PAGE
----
If you want to search for the specific inflection me genoito, you simply need to hold down the option key while clicking the Search button on the Resource palette. This will cause Accordance to open a new Search window, insert the inflected forms you selected, automatically enclose them in quotation marks, and perform the search. No muss, no fuss, no copying and pasting, and no error messages!
If you prefer to use contextual menus rather than clicking palette buttons, just control- or right-click on the word or phrase you want to find, and choose either Lemma (another word for "lexical form") or Inflected from the Search For submenu of the contextual menu.
By using either of these methods, you have Accordance do the work of inserting the right search syntax for you. This becomes expecially helpful when working in Hebrew, because Accordance will automatically account for any prefixes or suffixes you may have selected. Try it, and you'll never go back to copying and pasting search arguments in Accordance.
By the way, all of this is covered in painstaking detail (and with corresponding visuals) in the new Training DVD.
Lexical Forms Controversy!
On Wednesday, I wrote about the distinction between searching lexical forms and inflected forms in Greek and Hebrew tagged texts. In response to that post, an anonymous commenter wrote that this is an example of bad interface design, primarily because users need to know whether or not they are searching a tagged or untagged text, and must adjust their searches accordingly. This user argued that a better design would be to make inflected forms the default search behavior, and then to require the user to do something explicit to search for lexical forms. This, he argues, would eliminate inconsistency and confusion when using the same search on both tagged and untagged texts.
It's a fair criticism, so let's consider it a moment. Let's set the issue of working with multiple texts aside for now, and consider what most users typically expect when working with a single text. Don't worry, we'll get to the multiple text issue in a moment.
Why do we make searching lexical forms the default behavior, and require you to enclose inflected forms in quotation marks? Because users are more likely to look for every occurrence of a word no matter how it is inflected than they are to look for a particular inflection. Let's say I'm a first-year Greek student and I've just learned that John 21 uses two different words for "love": agapao and phileo. I then fire up Accordance, open my GNT-T, enter agapao, and click OK. Since Accordance defaults to searching lexical forms, I get what I am looking for: all occurrences of agapao no matter how they are inflected. Were inflected forms the default, I would get an error message telling me the inflected form agapao does not exist in the Greek New Testament. "What do you mean agapao is not in the Greek New Testament?," I yell at the computer, "My Greek professor just spent a half-hour talking about it!"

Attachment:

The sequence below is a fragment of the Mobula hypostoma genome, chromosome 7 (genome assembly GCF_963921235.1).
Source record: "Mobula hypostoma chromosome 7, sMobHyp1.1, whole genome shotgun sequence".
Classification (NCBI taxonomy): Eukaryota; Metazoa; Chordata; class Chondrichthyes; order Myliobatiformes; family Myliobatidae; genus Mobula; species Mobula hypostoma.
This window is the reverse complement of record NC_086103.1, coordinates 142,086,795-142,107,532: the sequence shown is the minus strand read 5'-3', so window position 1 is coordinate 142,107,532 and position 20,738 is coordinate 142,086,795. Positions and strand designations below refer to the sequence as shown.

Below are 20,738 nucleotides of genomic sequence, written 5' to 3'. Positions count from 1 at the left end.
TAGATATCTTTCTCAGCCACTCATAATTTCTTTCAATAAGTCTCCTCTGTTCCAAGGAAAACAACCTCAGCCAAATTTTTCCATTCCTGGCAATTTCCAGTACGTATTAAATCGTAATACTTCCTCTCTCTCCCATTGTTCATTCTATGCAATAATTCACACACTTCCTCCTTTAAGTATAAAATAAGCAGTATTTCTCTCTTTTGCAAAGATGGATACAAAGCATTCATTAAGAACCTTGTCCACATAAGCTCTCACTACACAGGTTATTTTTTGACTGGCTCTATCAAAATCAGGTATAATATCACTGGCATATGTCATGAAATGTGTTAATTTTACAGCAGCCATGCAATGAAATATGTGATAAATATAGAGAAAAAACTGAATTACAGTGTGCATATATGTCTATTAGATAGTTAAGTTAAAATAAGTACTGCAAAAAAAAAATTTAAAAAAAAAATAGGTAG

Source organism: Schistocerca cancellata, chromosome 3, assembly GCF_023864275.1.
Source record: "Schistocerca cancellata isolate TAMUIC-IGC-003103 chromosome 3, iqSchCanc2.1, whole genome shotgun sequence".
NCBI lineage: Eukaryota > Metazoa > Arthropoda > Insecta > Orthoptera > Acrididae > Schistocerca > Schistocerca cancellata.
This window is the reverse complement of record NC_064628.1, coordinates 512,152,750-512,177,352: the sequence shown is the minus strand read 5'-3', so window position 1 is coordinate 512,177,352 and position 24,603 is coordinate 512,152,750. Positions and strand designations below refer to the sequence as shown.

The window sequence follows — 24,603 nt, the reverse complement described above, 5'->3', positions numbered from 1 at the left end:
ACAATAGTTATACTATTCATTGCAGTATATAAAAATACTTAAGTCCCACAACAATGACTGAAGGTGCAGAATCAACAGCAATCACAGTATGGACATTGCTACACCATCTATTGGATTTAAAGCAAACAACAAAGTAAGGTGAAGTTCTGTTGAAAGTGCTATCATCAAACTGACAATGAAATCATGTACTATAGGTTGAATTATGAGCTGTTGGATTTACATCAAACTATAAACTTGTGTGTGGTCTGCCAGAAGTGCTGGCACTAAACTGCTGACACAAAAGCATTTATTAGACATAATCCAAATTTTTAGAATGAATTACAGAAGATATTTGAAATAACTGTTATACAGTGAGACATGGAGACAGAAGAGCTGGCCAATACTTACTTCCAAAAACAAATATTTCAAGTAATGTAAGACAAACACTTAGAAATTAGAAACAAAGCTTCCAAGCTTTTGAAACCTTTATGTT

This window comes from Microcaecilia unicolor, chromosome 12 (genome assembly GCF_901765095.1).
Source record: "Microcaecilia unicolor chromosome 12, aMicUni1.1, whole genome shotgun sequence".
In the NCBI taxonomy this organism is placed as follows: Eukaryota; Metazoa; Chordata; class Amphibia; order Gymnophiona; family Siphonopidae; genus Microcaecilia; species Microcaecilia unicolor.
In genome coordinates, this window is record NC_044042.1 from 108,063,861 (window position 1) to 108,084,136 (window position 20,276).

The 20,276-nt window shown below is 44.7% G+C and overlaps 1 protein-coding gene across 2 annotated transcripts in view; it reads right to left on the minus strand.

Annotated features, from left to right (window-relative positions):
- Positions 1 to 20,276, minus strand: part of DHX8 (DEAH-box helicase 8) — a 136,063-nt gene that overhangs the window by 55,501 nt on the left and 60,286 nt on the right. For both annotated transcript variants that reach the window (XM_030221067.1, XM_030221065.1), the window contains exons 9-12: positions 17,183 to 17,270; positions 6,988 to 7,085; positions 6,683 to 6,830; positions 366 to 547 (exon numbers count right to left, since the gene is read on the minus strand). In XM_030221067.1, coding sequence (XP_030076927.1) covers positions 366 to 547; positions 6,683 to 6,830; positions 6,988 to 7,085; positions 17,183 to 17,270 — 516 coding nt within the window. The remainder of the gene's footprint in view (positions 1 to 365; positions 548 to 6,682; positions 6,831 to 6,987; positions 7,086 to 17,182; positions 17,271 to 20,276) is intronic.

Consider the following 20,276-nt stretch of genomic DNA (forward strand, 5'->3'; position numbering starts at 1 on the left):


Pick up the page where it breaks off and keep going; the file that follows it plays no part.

The point of this hypothetical scenario is simply this: if you're more likely to want to do a lexical search rather than an inflected search, good interface design demands that you be able to do it without having to learn some complicated search syntax. Not only would such syntax confuse the new user, it would burden the experienced user with the hassle of having to do something extra to accomplish the kind of search he performs most often. Obviously, I use Accordance all the time, and I can't remember the last time I wanted to search for a specific inflected form. I certainly don't want that to be the default behavior.
Now, let's go back to our search for agapao and consider what happens when you switch to an untagged text. The user who raised this issue mentioned the NA27-GBS text, which is an untagged version of the Greek New Testament included on the German Bible Society's Mac Studienbibel CD-ROM. This package, which is published by GBS, contains the Greek and Hebrew critical apparatuses, along with untagged versions of the Greek and Hebrew texts containing the sigla (the little footnote symbols) which point to the apparatus. Thus, even though the NA27-GBS is untagged, it is useful to have displayed so that you can see the sigla marking the existence of variant readings.
Okay, so let's say I switch my search text from the GNT-T to the NA27-GBS with agapao still entered in the argument entry box. When I click OK to perform the search, I get an error message telling me agapao can't be found. That's because the NA27-GBS is untagged and so can only be searched by inflected form. As I understand it, this is the basis of our anonymous commenter's complaint. He is trying to use the same search on the same text (the Greek New Testament), but he gets a different result. The point that needs to be understood here is that not everything is the same: the NA27-GBS is a different module which lacks all the information contained in the GNT-T, so is it bad interface design that searching these different modules returns different results?